The Denver Post: Whether or not the public could see just why Robert Padilla was sentenced to prison for life nearly two decades ago — and why thousands of others were convicted of various crimes — will be discussed this week by a committee of the Colorado Supreme Court tasked with taking on the issue of secreted court cases.
Padilla is one of thousands of criminal and civil cases The Denver Post last year revealed had been hidden from the public over the past 19 years, nearly all because of judges’ orders to close off access to them through an unrestricted procedure known as suppression.
The court’s Rules of Criminal Procedure committee on March 15 is expected to discuss new rules regarding existing suppressed cases as well as restrictions on how the process should be used in the future. That is a major change from the court’s previous resistance to making court records more accessible to the public and media.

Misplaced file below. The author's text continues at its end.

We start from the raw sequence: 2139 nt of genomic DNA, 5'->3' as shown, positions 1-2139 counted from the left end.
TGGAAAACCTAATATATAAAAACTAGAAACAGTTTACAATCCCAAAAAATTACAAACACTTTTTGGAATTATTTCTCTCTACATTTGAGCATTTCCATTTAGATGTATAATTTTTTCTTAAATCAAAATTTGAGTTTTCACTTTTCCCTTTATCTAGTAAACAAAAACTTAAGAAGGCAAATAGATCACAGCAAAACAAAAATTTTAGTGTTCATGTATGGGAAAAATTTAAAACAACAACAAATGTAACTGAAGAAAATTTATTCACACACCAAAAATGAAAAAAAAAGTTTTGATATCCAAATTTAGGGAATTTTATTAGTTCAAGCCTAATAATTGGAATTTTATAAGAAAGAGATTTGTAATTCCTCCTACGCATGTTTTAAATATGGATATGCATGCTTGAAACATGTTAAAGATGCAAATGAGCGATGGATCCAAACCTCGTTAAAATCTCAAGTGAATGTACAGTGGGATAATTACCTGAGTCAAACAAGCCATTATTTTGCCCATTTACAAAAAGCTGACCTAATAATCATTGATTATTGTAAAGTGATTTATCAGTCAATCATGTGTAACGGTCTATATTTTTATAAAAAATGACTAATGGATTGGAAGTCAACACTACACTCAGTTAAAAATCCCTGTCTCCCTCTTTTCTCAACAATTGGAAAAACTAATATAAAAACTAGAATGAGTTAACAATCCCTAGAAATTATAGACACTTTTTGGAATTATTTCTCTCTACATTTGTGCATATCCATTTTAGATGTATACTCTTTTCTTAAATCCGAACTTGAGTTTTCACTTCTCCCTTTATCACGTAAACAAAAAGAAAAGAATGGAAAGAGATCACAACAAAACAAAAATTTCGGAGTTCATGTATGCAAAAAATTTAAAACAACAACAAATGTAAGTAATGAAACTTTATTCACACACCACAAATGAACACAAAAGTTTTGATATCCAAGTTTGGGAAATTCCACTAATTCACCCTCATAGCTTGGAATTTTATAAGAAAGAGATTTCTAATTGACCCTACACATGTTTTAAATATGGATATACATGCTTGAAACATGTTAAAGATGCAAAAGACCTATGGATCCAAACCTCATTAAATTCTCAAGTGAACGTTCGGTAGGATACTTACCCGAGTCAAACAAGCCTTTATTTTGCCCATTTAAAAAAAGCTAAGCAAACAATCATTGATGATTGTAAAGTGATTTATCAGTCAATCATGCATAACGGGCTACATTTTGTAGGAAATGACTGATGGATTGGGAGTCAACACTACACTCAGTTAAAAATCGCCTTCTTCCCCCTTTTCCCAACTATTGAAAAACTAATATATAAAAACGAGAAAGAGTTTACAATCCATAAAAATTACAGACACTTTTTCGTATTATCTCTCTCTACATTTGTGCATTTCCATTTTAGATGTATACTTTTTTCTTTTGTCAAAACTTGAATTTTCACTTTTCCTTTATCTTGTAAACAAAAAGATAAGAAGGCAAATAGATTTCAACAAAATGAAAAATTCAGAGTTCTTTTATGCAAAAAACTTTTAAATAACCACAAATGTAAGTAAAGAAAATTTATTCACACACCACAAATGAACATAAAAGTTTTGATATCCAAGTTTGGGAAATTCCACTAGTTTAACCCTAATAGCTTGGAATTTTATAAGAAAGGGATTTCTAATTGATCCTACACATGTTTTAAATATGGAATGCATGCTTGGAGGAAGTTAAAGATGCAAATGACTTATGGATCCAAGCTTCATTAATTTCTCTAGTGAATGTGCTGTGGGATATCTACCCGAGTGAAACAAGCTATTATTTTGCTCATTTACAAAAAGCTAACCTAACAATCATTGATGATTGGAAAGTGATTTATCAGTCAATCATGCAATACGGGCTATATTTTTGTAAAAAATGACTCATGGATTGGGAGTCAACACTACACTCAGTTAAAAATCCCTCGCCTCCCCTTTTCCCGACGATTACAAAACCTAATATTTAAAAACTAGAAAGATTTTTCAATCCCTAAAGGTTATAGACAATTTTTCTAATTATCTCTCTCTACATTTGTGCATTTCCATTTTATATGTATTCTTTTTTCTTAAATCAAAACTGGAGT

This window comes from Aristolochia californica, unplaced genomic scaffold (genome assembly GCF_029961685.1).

“The circumstances giving rise to such restrictive orders and the capacity for them to continue in effect in perpetuity, without challenge or even awareness of their existence, remains a concern,” Colorado Chief Justice Nathan Coats wrote in a March 1 memo to committee chairman, Colorado Court of Appeals Judge John Dailey, asking for its help. “An integral piece of the ongoing attempt by the judiciary of this state (is) to facilitate public access to court records as widely and expeditiously as can be managed.”
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